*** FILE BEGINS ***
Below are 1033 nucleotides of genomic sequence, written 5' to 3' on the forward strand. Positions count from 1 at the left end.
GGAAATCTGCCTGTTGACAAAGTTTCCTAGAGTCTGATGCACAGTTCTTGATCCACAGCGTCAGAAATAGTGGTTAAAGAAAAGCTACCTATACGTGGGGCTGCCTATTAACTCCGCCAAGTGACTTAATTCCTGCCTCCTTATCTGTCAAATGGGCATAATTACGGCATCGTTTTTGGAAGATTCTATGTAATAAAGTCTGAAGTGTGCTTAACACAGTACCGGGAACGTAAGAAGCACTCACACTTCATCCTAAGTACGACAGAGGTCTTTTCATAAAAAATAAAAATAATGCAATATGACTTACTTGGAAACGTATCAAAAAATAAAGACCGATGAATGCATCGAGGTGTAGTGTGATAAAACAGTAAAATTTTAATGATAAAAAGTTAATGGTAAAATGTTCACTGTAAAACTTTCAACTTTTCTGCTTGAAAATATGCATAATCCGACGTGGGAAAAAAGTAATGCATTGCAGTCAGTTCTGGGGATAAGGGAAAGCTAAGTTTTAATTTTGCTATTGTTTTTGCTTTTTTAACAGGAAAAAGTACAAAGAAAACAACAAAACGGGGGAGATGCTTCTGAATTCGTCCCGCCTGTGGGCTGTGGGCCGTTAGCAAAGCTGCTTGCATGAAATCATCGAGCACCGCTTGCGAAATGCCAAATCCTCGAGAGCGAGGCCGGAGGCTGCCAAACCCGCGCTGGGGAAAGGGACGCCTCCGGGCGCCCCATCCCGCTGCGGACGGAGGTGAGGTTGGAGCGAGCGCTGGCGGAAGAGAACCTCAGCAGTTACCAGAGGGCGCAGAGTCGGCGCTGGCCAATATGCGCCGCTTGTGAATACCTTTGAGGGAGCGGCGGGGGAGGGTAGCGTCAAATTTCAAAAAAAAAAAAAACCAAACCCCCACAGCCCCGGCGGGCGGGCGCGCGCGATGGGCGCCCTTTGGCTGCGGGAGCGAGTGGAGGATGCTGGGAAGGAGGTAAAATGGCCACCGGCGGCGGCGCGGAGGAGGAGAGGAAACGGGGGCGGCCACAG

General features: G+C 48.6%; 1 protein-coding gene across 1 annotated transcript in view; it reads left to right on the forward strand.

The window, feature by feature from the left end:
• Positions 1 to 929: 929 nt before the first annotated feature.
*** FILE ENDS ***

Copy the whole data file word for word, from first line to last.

Below are 1033 nucleotides of genomic sequence, written 5' to 3' on the forward strand. Positions count from 1 at the left end.
GGAAATCTGCCTGTTGACAAAGTTTCCTAGAGTCTGATGCACAGTTCTTGATCCACAGCGTCAGAAATAGTGGTTAAAGAAAAGCTACCTATACGTGGGGCTGCCTATTAACTCCGCCAAGTGACTTAATTCCTGCCTCCTTATCTGTCAAATGGGCATAATTACGGCATCGTTTTTGGAAGATTCTATGTAATAAAGTCTGAAGTGTGCTTAACACAGTACCGGGAACGTAAGAAGCACTCACACTTCATCCTAAGTACGACAGAGGTCTTTTCATAAAAAATAAAAATAATGCAATATGACTTACTTGGAAACGTATCAAAAAATAAAGACCGATGAATGCATCGAGGTGTAGTGTGATAAAACAGTAAAATTTTAATGATAAAAAGTTAATGGTAAAATGTTCACTGTAAAACTTTCAACTTTTCTGCTTGAAAATATGCATAATCCGACGTGGGAAAAAAGTAATGCATTGCAGTCAGTTCTGGGGATAAGGGAAAGCTAAGTTTTAATTTTGCTATTGTTTTTGCTTTTTTAACAGGAAAAAGTACAAAGAAAACAACAAAACGGGGGAGATGCTTCTGAATTCGTCCCGCCTGTGGGCTGTGGGCCGTTAGCAAAGCTGCTTGCATGAAATCATCGAGCACCGCTTGCGAAATGCCAAATCCTCGAGAGCGAGGCCGGAGGCTGCCAAACCCGCGCTGGGGAAAGGGACGCCTCCGGGCGCCCCATCCCGCTGCGGACGGAGGTGAGGTTGGAGCGAGCGCTGGCGGAAGAGAACCTCAGCAGTTACCAGAGGGCGCAGAGTCGGCGCTGGCCAATATGCGCCGCTTGTGAATACCTTTGAGGGAGCGGCGGGGGAGGGTAGCGTCAAATTTCAAAAAAAAAAAAAACCAAACCCCCACAGCCCCGGCGGGCGGGCGCGCGCGATGGGCGCCCTTTGGCTGCGGGAGCGAGTGGAGGATGCTGGGAAGGAGGTAAAATGGCCACCGGCGGCGGCGCGGAGGAGGAGAGGAAACGGGGGCGGCCACAG

General features: G+C 48.6%; 1 protein-coding gene across 1 annotated transcript in view; it reads left to right on the forward strand.

The window, feature by feature from the left end:
• Positions 1 to 929: 929 nt before the first annotated feature.